Skip to Main Content
Have library access? Log in through your library
From Precaution to Profit

From Precaution to Profit: Contemporary Challenges to Environmental Protection in the Montreal Protocol

Copyright Date: 2013
Published by: Yale University Press
Pages: 320
  • Cite this Item
  • Book Info
    From Precaution to Profit
    Book Description:

    The Montreal Protocol has been cited as the most successful global agreement, responsible for phasing out the use of ozone-depleting substances. But, says Brian Gareau in this provocative and engaging book, the Montreal Protocol has failed-largely because of neoliberal ideals involving economic protectionism but also due to the protection of the legitimacy of certain forms of scientific knowledge. Gareau traces the rise of a new form of disagreement between global powers, members of the scientific community, civil society and agro-industry groups, leaving them relatively ineffective in their efforts to push for environmental protection.

    eISBN: 978-0-300-18891-2
    Subjects: Environmental Science, Political Science

Table of Contents

  1. Front Matter
    (pp. i-vi)
  2. Table of Contents
    (pp. vii-viii)
  3. Preface
    (pp. ix-xiii)
  4. Acknowledgments
    (pp. xiv-xvi)
  5. List of Abbreviations
    (pp. xvii-xx)
  6. 1 Introduction: When Agriculture Meets the Ozone Layer
    (pp. 1-36)

    In the late 1980s scientists began naming and measuring a new threat to the environment: the depletion of the ozone layer. In rapid succession, chlorofluorocarbons, or CFCs, were identified as a major source of ozone depletion, and science, journalism, public opinion, and civil society (including environmental) groups, and even corporations and governments converged in supporting the Montreal Protocol, an international treaty designed to phase out the use of CFCs and other ozone-depleting chemicals. Since then, the Montreal Protocol and the conditions that allowed it to be created and implemented have become the gold standard for global environmentalists hoping to replicate...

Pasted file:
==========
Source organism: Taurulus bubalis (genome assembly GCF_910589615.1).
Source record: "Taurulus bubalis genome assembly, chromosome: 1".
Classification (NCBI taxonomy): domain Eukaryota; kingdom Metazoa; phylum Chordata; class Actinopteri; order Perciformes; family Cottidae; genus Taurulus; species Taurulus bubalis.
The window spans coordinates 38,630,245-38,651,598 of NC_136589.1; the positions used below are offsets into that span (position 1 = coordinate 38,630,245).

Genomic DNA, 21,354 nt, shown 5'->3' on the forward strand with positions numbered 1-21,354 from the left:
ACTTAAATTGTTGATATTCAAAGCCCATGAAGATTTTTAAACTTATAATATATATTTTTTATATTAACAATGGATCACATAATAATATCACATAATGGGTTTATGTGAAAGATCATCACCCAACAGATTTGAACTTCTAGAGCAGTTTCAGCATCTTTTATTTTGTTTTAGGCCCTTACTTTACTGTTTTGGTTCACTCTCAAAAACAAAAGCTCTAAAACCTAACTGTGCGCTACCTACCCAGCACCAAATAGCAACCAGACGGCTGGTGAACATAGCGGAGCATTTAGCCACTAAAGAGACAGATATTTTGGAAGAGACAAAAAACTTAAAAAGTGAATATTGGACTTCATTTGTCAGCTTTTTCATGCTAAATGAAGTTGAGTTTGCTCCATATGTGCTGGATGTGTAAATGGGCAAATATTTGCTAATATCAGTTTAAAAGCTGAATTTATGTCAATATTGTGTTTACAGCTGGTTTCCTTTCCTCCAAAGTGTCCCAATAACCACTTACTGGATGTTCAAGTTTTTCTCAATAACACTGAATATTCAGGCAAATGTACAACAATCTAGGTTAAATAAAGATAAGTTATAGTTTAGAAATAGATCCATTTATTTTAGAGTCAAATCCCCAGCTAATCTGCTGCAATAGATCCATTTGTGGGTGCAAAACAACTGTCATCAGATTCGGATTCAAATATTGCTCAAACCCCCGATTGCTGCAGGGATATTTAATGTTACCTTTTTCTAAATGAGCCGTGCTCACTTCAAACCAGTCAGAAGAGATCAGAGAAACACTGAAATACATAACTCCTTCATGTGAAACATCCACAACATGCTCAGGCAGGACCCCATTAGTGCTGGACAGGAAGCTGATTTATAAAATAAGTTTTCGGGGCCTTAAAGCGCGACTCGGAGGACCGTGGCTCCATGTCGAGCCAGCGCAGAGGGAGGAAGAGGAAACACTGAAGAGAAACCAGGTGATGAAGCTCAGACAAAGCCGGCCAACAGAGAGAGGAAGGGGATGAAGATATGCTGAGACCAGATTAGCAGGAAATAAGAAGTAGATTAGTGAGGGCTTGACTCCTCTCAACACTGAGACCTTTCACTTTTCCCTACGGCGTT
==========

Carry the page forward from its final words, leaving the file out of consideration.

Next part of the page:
7. PART I: Transitioning from Precaution to Profit in Global Environmental Governance

    • 2 From Public to Private Global Environmental Governance: A Brief History
      (pp. 39-64)

      In order to understand the significance of the neoliberal turn that has occurred in the Montreal Protocol, it is important to understand that it is really a broader trend in microcosm. Then the recent controversies over the MeBr phaseout can be appreciated as the product of a larger political and economic transformation that has made global environmental governance difficult to successfully implement in many areas of ecological import.

      Economic sociologists have identified what I call here the “neoliberal turn” in economic globalization, albeit with distinct formulations accounted for by divergent political, social, economic, and institutional conditions. Briefly, since the mid-1970s,...

    • 3 A Critical Review of the Successful CFC Phaseout versus the Delayed MeBr Phaseout in the Montreal Protocol
      (pp. 65-100)

      There are many histories of the Montreal Protocol that paint a coherent picture.¹ These accounts often highlight how corporations and nation-states—pressured by civil society—and the scientific community were able to put politics and economics aside vis-à-vis compelling scientific knowledge in order to achieve a global good: ozone-layer protection. While there is indeed truth to this image, we must critically examine the reasons for success in phasing out CFCs and the reasons for failure subsequently in expediting the phaseout of MeBr. It is useful to revisit the years leading up to the adoption of the Montreal Protocol, showing how...

  8. PART II: The Methyl Bromide Controversy

    • 4 Social Capital and the Vertical Integration of Power
      (pp. 103-140)